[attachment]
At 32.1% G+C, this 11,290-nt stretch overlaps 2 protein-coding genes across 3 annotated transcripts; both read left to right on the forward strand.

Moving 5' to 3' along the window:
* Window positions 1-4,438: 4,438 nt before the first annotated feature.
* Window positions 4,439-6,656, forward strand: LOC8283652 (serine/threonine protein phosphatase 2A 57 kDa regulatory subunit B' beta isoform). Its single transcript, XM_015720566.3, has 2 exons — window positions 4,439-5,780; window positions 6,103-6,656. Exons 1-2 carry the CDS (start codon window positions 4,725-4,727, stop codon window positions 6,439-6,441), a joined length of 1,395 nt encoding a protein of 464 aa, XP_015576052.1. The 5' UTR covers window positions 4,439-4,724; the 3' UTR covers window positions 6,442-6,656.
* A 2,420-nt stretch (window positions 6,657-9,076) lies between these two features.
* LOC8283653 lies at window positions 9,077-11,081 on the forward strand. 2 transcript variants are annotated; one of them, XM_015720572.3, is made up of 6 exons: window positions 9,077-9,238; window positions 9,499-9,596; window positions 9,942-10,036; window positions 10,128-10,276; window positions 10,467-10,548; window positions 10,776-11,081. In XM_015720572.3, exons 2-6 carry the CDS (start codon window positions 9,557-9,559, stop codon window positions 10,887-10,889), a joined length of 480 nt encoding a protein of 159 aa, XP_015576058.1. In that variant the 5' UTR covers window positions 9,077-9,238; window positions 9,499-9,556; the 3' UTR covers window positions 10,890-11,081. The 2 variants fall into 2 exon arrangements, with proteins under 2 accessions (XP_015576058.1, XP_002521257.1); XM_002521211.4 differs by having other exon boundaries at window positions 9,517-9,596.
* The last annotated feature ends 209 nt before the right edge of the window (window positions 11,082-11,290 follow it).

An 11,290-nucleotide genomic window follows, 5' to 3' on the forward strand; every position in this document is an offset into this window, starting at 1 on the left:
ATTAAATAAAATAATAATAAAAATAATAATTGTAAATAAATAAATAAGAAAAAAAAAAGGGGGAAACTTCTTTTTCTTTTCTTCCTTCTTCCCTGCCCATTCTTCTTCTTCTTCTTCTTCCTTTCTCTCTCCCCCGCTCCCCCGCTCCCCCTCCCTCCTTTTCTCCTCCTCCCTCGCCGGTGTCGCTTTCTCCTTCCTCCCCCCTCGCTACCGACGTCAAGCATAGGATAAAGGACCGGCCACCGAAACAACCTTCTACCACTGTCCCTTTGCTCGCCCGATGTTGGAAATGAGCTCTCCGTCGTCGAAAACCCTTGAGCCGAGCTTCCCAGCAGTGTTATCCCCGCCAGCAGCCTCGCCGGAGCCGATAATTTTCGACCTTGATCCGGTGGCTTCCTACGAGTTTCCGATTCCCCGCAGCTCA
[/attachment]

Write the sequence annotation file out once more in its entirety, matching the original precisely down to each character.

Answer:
At 32.1% G+C, this 11,290-nt stretch overlaps 2 protein-coding genes across 3 annotated transcripts; both read left to right on the forward strand.

Moving 5' to 3' along the window:
* Window positions 1-4,438: 4,438 nt before the first annotated feature.
* Window positions 4,439-6,656, forward strand: LOC8283652 (serine/threonine protein phosphatase 2A 57 kDa regulatory subunit B' beta isoform). Its single transcript, XM_015720566.3, has 2 exons — window positions 4,439-5,780; window positions 6,103-6,656. Exons 1-2 carry the CDS (start codon window positions 4,725-4,727, stop codon window positions 6,439-6,441), a joined length of 1,395 nt encoding a protein of 464 aa, XP_015576052.1. The 5' UTR covers window positions 4,439-4,724; the 3' UTR covers window positions 6,442-6,656.
* A 2,420-nt stretch (window positions 6,657-9,076) lies between these two features.
* LOC8283653 lies at window positions 9,077-11,081 on the forward strand. 2 transcript variants are annotated; one of them, XM_015720572.3, is made up of 6 exons: window positions 9,077-9,238; window positions 9,499-9,596; window positions 9,942-10,036; window positions 10,128-10,276; window positions 10,467-10,548; window positions 10,776-11,081. In XM_015720572.3, exons 2-6 carry the CDS (start codon window positions 9,557-9,559, stop codon window positions 10,887-10,889), a joined length of 480 nt encoding a protein of 159 aa, XP_015576058.1. In that variant the 5' UTR covers window positions 9,077-9,238; window positions 9,499-9,556; the 3' UTR covers window positions 10,890-11,081. The 2 variants fall into 2 exon arrangements, with proteins under 2 accessions (XP_015576058.1, XP_002521257.1); XM_002521211.4 differs by having other exon boundaries at window positions 9,517-9,596.
* The last annotated feature ends 209 nt before the right edge of the window (window positions 11,082-11,290 follow it).

An 11,290-nucleotide genomic window follows, 5' to 3' on the forward strand; every position in this document is an offset into this window, starting at 1 on the left:
ATTAAATAAAATAATAATAAAAATAATAATTGTAAATAAATAAATAAGAAAAAAAAAAGGGGGAAACTTCTTTTTCTTTTCTTCCTTCTTCCCTGCCCATTCTTCTTCTTCTTCTTCTTCCTTTCTCTCTCCCCCGCTCCCCCGCTCCCCCTCCCTCCTTTTCTCCTCCTCCCTCGCCGGTGTCGCTTTCTCCTTCCTCCCCCCTCGCTACCGACGTCAAGCATAGGATAAAGGACCGGCCACCGAAACAACCTTCTACCACTGTCCCTTTGCTCGCCCGATGTTGGAAATGAGCTCTCCGTCGTCGAAAACCCTTGAGCCGAGCTTCCCAGCAGTGTTATCCCCGCCAGCAGCCTCGCCGGAGCCGATAATTTTCGACCTTGATCCGGTGGCTTCCTACGAGTTTCCGATTCCCCGCAGCTCA